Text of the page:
An incident had already occurred in these waters on May 15th, 1946: an Albanian battery had fired in the direction of two British cruisers. The United Kingdom Government had protested, stating that innocent passage through straits is a right recognized by international law; the Albanian Government had replied that foreign warships and merchant vessels had no right to pass through Albanian territorial waters without prior authorization; and on August 2nd, 1946, the United Kingdom Government had replied that if, in the future, fire was opened on a British warship passing through the channel, the fire would be returned. Finally, on September 21st, 1946, the Admiralty in London had cabled to the British Commander-in-Chief in the Mediterranean to the following x effect: "Establishment of diplomatic relations with Albania is again under consideration by His Majesty's Government who wish to know whether the Albanian Government have learnt to behave themselves. Information is requested whether any ships under your command have passed through the North Corfu Strait since August and, if not, whether you intend them to do so shortly."

After the explosions on October 22nd, the United Kingdom Government sent a Note to Tirana announcing its intention to sweep the Corfu Channel shortly. The reply was that this consent would not be given unless the operation in question took place outside Albanian territorial waters and that any sweep undertaken in those waters would be a violation of Albania's sovereignty.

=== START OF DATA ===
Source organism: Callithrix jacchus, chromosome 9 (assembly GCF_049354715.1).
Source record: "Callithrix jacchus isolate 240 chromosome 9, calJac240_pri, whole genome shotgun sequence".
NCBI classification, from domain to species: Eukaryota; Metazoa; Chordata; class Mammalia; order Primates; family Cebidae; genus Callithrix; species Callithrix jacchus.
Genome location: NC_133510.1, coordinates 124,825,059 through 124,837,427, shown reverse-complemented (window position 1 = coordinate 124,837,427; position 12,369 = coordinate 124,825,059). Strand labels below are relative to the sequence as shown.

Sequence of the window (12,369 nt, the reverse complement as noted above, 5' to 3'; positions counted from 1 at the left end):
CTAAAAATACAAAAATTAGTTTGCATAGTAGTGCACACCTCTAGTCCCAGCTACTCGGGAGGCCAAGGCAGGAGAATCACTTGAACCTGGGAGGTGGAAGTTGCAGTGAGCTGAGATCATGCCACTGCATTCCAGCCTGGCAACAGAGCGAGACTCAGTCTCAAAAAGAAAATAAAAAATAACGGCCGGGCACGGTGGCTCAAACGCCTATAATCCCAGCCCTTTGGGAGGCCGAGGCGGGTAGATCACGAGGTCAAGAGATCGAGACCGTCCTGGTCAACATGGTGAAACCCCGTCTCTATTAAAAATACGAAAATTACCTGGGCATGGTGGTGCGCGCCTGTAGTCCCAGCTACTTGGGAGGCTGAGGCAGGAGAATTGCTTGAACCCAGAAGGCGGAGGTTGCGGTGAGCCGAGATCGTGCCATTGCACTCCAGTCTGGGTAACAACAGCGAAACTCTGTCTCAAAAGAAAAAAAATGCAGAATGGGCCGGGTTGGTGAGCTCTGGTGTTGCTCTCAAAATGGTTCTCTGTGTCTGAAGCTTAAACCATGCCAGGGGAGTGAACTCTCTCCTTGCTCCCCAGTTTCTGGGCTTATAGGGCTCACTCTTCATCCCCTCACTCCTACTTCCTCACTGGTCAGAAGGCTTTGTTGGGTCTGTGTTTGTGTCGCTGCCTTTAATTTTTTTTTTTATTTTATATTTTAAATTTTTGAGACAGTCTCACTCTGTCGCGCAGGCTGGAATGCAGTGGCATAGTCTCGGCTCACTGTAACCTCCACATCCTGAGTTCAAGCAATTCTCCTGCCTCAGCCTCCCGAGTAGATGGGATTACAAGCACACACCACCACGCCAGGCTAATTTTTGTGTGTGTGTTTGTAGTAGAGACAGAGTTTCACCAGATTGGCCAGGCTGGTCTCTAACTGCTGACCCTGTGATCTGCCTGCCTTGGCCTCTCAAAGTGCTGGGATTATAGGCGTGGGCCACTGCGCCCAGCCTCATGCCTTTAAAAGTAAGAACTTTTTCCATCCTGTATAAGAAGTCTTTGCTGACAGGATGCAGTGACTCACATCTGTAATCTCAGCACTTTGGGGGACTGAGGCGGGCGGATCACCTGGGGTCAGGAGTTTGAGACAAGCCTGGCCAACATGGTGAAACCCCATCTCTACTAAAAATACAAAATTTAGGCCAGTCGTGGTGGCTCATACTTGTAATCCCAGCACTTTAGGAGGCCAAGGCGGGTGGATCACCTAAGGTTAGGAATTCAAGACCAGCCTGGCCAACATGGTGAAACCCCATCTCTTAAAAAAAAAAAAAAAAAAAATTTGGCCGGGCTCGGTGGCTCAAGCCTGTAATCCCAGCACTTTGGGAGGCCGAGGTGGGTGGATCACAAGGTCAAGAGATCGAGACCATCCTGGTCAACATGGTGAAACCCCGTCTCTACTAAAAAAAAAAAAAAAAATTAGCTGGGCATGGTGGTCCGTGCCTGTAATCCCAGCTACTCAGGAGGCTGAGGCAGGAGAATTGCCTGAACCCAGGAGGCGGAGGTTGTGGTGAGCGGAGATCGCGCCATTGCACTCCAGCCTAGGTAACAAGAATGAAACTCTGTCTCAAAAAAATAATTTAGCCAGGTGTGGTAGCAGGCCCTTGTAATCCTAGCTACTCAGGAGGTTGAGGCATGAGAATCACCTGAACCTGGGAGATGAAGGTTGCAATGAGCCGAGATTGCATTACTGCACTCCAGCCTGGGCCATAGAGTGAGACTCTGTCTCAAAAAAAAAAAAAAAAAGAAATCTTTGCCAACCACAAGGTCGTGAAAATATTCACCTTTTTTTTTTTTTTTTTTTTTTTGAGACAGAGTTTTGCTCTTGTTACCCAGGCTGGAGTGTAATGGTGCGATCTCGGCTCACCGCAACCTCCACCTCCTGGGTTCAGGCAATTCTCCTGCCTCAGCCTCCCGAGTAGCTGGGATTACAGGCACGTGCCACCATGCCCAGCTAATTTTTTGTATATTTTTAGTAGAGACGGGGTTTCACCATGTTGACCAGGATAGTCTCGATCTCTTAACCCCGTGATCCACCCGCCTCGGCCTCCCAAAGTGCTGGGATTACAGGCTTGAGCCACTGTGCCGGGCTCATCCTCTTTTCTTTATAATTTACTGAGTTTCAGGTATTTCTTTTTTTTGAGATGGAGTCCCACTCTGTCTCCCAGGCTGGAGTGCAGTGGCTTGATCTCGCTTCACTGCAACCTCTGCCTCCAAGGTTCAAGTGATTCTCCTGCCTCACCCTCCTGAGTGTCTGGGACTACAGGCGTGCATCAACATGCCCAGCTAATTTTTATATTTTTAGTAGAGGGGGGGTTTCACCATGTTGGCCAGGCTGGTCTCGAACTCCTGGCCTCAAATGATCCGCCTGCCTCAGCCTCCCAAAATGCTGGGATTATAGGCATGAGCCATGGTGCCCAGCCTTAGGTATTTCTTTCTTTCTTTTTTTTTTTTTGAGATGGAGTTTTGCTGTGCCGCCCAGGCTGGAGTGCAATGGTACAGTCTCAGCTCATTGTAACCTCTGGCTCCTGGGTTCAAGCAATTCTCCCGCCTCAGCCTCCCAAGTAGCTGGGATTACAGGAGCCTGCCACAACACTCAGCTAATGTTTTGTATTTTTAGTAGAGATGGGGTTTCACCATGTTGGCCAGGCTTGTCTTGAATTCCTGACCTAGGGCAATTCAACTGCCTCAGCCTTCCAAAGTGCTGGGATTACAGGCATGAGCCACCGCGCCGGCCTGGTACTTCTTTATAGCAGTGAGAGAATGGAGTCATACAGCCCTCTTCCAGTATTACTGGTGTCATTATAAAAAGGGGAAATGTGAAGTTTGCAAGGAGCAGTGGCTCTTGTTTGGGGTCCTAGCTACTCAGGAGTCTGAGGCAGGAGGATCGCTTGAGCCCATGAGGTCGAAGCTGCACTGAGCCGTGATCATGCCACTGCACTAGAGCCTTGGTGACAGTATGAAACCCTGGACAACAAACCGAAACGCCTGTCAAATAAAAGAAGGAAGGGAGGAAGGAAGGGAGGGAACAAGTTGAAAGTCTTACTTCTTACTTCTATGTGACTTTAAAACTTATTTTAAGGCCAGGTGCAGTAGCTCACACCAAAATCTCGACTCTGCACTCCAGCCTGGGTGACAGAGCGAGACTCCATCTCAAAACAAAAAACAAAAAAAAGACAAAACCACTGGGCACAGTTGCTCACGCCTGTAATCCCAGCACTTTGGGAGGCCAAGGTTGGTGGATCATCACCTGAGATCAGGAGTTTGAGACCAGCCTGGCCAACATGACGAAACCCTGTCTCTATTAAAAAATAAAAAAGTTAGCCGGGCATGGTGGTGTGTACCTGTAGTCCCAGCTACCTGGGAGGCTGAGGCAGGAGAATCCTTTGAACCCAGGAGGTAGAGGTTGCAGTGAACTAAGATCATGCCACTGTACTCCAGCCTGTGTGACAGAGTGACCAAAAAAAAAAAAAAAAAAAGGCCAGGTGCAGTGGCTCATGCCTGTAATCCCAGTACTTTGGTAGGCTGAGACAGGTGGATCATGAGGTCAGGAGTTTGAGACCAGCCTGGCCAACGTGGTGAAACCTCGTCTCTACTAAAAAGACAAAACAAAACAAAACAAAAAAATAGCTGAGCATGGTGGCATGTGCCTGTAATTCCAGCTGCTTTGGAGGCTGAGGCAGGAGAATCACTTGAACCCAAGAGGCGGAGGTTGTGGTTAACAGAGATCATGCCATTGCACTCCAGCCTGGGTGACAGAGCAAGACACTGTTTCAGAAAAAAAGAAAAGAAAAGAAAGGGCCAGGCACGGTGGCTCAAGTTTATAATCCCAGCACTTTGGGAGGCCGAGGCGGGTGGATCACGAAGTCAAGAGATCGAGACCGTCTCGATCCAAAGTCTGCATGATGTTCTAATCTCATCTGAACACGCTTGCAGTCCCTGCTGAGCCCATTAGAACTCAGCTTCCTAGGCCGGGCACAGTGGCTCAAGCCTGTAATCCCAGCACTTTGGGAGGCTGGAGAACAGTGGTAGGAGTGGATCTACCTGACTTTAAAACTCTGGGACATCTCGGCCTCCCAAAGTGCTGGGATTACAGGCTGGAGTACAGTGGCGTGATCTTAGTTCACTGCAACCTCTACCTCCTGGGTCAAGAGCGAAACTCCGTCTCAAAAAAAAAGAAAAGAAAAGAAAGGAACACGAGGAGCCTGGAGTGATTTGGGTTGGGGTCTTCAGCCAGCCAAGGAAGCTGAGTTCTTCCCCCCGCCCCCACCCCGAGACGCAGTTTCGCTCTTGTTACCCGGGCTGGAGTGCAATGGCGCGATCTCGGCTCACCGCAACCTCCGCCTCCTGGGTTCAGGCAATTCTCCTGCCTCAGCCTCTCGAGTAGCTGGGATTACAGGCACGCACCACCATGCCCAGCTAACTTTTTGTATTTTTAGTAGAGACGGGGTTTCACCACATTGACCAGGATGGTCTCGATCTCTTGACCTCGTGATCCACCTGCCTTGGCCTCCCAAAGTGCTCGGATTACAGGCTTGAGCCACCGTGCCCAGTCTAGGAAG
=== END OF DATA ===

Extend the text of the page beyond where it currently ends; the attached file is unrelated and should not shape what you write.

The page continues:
The sweep effected by the British Navy took place on November 12th/13th 1946, in Albanian territorial waters and within the limits of the channel previously swept. Twenty-two moored mines were cut; they were mines of the German GY type.


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The first question put by the Special Agreement is that of Albania's responsibility, under international law, for the explosions on October 22nd, 1946.

The Court finds, in the first place, that the explosions were caused by mines belonging to the minefield discovered on November 13th. It is not, indeed, contested that this minefield had been recently laid; it was in the channel, which had been previously swept and check-swept and could be regarded as safe, that the explosions had taken place. The nature of the damage shows that it was due to mines of the same type as those swept on November 13th; finally, the theory that the mines discovered on November 13th might have been laid after the explosions on October 22nd is too improbable to be accepted.